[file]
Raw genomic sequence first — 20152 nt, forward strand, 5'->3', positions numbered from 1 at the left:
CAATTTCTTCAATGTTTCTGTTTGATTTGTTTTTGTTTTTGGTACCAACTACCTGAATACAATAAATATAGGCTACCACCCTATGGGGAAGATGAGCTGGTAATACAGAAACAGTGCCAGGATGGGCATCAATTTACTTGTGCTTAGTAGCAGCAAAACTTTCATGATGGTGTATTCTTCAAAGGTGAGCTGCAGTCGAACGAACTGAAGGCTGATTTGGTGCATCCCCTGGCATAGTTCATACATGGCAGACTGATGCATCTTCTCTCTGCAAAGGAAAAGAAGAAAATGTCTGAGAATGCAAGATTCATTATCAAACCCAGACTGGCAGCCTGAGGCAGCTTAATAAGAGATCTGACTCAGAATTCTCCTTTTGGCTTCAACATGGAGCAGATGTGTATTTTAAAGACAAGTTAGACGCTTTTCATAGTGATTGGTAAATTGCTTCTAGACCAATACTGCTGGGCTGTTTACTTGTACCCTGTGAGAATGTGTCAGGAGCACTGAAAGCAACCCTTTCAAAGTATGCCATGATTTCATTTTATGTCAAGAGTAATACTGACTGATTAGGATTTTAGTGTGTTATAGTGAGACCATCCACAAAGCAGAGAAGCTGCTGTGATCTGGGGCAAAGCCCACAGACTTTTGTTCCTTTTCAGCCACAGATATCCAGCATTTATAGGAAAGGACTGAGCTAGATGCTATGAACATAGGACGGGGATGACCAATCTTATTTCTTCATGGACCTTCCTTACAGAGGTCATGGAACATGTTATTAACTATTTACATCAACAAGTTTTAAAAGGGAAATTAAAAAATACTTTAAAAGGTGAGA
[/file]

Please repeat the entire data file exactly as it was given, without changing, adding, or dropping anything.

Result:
Raw genomic sequence first — 20152 nt, forward strand, 5'->3', positions numbered from 1 at the left:
CAATTTCTTCAATGTTTCTGTTTGATTTGTTTTTGTTTTTGGTACCAACTACCTGAATACAATAAATATAGGCTACCACCCTATGGGGAAGATGAGCTGGTAATACAGAAACAGTGCCAGGATGGGCATCAATTTACTTGTGCTTAGTAGCAGCAAAACTTTCATGATGGTGTATTCTTCAAAGGTGAGCTGCAGTCGAACGAACTGAAGGCTGATTTGGTGCATCCCCTGGCATAGTTCATACATGGCAGACTGATGCATCTTCTCTCTGCAAAGGAAAAGAAGAAAATGTCTGAGAATGCAAGATTCATTATCAAACCCAGACTGGCAGCCTGAGGCAGCTTAATAAGAGATCTGACTCAGAATTCTCCTTTTGGCTTCAACATGGAGCAGATGTGTATTTTAAAGACAAGTTAGACGCTTTTCATAGTGATTGGTAAATTGCTTCTAGACCAATACTGCTGGGCTGTTTACTTGTACCCTGTGAGAATGTGTCAGGAGCACTGAAAGCAACCCTTTCAAAGTATGCCATGATTTCATTTTATGTCAAGAGTAATACTGACTGATTAGGATTTTAGTGTGTTATAGTGAGACCATCCACAAAGCAGAGAAGCTGCTGTGATCTGGGGCAAAGCCCACAGACTTTTGTTCCTTTTCAGCCACAGATATCCAGCATTTATAGGAAAGGACTGAGCTAGATGCTATGAACATAGGACGGGGATGACCAATCTTATTTCTTCATGGACCTTCCTTACAGAGGTCATGGAACATGTTATTAACTATTTACATCAACAAGTTTTAAAAGGGAAATTAAAAAATACTTTAAAAGGTGAGA